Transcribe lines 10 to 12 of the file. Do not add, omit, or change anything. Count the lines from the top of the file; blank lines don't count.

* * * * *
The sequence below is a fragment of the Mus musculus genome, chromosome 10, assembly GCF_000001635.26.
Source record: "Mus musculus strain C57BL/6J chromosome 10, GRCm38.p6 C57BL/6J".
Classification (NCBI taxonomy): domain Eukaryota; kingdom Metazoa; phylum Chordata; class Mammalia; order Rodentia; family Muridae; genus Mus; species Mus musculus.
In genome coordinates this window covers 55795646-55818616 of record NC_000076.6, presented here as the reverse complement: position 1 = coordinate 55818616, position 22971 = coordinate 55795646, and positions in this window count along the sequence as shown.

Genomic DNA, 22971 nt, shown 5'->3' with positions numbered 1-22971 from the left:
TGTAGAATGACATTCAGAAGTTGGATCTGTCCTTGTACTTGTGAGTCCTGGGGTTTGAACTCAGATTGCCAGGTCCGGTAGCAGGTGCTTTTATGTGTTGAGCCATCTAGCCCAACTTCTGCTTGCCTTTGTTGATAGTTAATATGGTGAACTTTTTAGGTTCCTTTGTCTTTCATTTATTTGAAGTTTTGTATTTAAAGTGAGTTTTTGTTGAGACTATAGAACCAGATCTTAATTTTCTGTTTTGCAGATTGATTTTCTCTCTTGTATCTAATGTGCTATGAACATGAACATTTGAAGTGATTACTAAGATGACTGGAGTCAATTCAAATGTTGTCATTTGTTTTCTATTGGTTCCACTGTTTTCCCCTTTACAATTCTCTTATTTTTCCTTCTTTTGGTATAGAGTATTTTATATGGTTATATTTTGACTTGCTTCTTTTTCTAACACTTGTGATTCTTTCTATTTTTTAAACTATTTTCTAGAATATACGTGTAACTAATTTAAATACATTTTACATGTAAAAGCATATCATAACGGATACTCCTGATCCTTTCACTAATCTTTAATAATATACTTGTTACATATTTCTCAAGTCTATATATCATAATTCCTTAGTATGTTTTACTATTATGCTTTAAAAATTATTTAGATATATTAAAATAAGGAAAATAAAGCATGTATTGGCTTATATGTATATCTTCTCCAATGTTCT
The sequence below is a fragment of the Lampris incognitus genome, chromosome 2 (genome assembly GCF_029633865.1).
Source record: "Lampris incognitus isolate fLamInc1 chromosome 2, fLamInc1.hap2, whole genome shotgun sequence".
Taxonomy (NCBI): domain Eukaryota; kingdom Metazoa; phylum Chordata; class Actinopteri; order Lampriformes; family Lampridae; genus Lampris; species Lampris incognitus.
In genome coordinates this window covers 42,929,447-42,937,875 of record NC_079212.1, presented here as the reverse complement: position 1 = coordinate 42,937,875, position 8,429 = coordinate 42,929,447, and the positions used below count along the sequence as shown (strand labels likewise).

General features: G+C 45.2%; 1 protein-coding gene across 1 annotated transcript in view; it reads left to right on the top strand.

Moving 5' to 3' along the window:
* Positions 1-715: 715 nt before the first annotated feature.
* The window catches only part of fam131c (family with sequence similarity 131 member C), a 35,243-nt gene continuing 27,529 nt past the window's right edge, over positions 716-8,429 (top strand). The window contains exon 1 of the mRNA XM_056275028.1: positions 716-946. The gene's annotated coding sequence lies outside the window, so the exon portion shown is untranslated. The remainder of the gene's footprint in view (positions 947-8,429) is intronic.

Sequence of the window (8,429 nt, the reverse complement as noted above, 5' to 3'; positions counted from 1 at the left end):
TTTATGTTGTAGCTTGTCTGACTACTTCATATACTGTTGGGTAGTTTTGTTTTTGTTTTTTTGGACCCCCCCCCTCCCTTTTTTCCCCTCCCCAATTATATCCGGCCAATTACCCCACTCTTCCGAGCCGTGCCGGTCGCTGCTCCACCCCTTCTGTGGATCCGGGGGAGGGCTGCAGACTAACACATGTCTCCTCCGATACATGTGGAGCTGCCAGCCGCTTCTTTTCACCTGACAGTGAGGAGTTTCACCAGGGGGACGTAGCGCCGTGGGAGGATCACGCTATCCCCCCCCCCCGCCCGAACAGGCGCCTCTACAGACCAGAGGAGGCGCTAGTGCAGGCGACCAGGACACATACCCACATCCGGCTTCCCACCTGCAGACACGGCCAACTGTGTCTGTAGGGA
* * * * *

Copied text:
In genome coordinates this window covers 42,929,447-42,937,875 of record NC_079212.1, presented here as the reverse complement: position 1 = coordinate 42,937,875, position 8,429 = coordinate 42,929,447, and the positions used below count along the sequence as shown (strand labels likewise).

General features: G+C 45.2%; 1 protein-coding gene across 1 annotated transcript in view; it reads left to right on the top strand.

Moving 5' to 3' along the window: